Modern discontent with Austen's heroine has been expressed clearly enough in the two most recent film adaptations of the novel. Patricia Rozema's 1999 film starred Frances O'Connor as a sharp-tongued Fanny who rode bareback through thunderstorms and was not averse to a snog with Henry Crawford. Rozema claimed that her interpretation had been shaped by the work of feminist academics; it certainly had little sanction from the novel. The 2007 ITV version fearlessly cast Billie Piper as a put-upon Fanny who was clearly a wild child beneath the surface, her silence legible as unexpressed rebellion. If only she wouldn't abase herself. "I can never be important to any one," is Fanny's heartfelt response when Edmund tells her she will be a valuable companion for her Aunt Norris, one of the most beautifully drawn sadists in all literature. Fanny is introduced into the Bertram house as an inferior – a poor relation who is being done a great kindness and must always be "sensible of her uncommon good fortune", as Mrs Norris puts it. Austen shows how character and circumstance are never completely distinct. Fanny, the only Austen heroine who is seen in childhood, is shaped by the compliance that is forced upon her.
Austen's own relations and friends perhaps grasped this better than later readers, for they did not seem disappointed to turn from Elizabeth to Fanny. "Fanny is a delightful Character!" thought her brother Francis. "Fond of Fanny," said her sister Cassandra. For all her reticence and awkwardness (she blushes more often than any other Austen heroine), Fanny has to be as stubborn and resourceful as any Brontë heroine. Beneath a grand veneer of respectability, the main characters in the novel are behaving very badly indeed and she must keep her head. With the arrival of Henry and Mary Crawford, the Bertrams, her adoptive family, descend from aristocratic self-regard into deception, sexual rivalry and mutual cruelty. The family falls apart and only Fanny understands what is happening.
Our sense of how Fanny is pushed aside is also a matter of Austen's fictional method. Those who find Fanny insufficiently forceful have been duped by this method into treating her as the Bertrams treat her. Fanny is the most absent of Austen's protagonists, a heroine designed to be neglected by the reader as much as by her adoptive family. On one occasion, Edmund and Julia Bertram arrive back late on a summer's evening, after dining enjoyably at the parsonage with the Crawfords. As they enter the Mansfield Park drawing room they find a sulky Maria, a cross Mrs Norris and a comatose Lady Bertram. But where is Fanny? asks Edmund. "Is she gone to bed?" "She was here a moment ago," says Mrs Norris – before Fanny herself answers gently from somewhere in the shadows at the end of the room, "which was a very long one".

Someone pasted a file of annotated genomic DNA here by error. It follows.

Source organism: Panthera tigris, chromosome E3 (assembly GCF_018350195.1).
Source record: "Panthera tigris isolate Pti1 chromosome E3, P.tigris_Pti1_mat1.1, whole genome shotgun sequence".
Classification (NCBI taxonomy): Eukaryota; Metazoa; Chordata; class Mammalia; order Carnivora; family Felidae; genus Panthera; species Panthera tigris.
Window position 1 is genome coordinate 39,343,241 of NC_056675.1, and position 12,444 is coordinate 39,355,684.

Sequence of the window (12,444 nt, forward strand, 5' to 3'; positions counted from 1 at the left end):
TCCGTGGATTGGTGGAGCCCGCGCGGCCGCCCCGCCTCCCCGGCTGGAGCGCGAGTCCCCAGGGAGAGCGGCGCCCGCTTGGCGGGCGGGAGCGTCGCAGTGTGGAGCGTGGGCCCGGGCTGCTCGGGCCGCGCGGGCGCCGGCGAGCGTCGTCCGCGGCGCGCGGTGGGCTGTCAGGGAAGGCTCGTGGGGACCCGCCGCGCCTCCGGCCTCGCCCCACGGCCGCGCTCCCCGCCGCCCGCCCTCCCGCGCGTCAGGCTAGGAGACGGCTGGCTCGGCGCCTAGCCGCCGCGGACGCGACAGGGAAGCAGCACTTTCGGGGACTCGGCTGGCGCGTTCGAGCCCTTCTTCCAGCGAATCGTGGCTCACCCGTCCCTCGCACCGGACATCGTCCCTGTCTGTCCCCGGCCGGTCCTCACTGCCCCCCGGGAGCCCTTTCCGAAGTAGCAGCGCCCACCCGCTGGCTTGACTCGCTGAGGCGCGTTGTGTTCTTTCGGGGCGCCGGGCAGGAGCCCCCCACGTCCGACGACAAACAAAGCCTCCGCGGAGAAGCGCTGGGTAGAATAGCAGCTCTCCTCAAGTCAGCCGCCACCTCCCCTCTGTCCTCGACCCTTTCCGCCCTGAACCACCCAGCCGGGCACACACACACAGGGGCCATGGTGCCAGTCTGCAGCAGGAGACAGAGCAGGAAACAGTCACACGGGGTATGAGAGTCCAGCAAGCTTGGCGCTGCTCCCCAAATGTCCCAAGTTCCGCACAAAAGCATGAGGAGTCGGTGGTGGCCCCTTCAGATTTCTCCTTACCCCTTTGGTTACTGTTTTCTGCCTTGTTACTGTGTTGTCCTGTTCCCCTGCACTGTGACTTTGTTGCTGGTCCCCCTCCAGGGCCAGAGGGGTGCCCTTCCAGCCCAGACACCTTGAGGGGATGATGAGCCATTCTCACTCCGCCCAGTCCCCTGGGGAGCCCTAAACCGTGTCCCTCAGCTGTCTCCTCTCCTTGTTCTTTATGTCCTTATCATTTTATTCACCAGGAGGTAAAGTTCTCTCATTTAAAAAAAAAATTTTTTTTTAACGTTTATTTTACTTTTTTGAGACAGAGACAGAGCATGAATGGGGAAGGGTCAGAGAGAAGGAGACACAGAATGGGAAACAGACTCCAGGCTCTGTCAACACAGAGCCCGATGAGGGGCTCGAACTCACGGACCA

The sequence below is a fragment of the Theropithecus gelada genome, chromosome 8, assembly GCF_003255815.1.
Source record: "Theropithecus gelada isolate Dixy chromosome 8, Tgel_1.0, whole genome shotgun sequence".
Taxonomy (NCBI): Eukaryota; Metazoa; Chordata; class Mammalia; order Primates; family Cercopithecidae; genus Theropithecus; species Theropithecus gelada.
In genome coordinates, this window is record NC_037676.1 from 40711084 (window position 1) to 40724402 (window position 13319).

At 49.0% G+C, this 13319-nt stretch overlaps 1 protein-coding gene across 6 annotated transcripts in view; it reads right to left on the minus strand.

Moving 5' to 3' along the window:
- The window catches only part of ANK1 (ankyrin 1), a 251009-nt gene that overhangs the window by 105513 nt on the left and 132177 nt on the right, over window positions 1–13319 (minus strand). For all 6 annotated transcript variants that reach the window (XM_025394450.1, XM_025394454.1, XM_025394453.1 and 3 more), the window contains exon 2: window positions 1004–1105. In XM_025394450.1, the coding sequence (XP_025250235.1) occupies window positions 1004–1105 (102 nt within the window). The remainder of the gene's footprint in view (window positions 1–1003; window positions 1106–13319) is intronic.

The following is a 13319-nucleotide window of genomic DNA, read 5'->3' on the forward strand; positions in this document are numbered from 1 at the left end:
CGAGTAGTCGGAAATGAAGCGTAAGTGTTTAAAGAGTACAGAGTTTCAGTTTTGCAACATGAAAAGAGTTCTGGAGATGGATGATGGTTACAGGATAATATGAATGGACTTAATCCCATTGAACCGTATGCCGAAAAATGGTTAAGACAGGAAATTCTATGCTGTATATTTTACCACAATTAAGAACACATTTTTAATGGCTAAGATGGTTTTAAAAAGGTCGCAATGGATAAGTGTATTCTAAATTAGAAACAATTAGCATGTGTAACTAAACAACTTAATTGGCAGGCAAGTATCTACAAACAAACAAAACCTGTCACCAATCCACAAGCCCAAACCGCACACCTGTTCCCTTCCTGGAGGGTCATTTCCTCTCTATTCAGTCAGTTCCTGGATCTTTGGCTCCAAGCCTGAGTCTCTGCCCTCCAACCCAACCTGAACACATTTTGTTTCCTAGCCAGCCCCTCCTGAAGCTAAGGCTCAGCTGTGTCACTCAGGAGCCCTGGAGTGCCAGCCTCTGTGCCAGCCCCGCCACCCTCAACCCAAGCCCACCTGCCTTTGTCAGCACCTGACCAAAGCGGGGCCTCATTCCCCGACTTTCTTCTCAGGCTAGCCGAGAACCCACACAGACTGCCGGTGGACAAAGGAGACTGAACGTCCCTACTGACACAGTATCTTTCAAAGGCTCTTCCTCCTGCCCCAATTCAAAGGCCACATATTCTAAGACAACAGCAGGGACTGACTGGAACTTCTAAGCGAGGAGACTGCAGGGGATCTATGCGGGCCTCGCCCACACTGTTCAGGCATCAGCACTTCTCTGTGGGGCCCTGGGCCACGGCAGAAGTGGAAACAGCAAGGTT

"That is a very foolish trick, Fanny," retorts the appalling Mrs Norris – but, of course, it is the author's trick. Fanny is our heroine yet she is always at the edge of things, almost invisible. Sometimes you will almost forget her yourself. "And Fanny, what was she doing and thinking all this while?" Austen suddenly asks, as if she is catching us out for behaving like the Bertrams. Yet this marginalised, scorned character is also a romantic heroine, possessed of the most painful secret passion. She loves Edmund, but she has to watch him being entangled by Mary. So ignorant is Edmund of her true feelings that he recruits her as his adviser in his halting courtship of the glamorous incomer. At all costs, Fanny must keep the secret of her love – or she too will be open to Mary's wiles.
Mansfield Park is singular among Austen's novels for the number of scenes in which the heroine is absent. The goings-on at the great house, for instance, are counterpointed by chilling conversations between the Crawfords and Mrs Grant in the parsonage. We hear Mary and Henry coldly discussing how they will manipulate the foolish Bertrams. Anyone who has ever fallen for Fanny's charming, amoral antagonist, Mary Crawford, would do well to heed these exchanges. Mary is set like Satan to beguile us. Every teacher of Mansfield Park will know the student who so much prefers the harp-playing temptress to timid Fanny. Yet this is part of the novel's beautiful design. Everything that Mary says to the Bertrams is with an ulterior purpose. The tactics by which she seduces even the upright Edmund into the erotic exchanges of the amateur dramatics constitute a masterclass in manipulation. As Fanny silently exclaims, "Alas! it was all Miss Crawford's doing."
"I begin now to understand you all, except Miss Price," Mary tells the Bertrams, with her mischievous frankness. Fanny is often condemned to silence, and Austen hopes that we will understand her even if none of the novel's characters do. The worldly, cynical Crawfords are intrigued. How can she resist their charms? "I do not understand her," confesses Henry. "I could not tell what she would be at yesterday. What is her character? Is she solemn? Is she queer? Is she prudish?" Over two centuries, there have been many who have thought her all these. Yet in creating a heroine condemned to suffer in secret and powerlessly to watch the follies of others, Austen managed something as audacious as the invention of Elizabeth Bennet.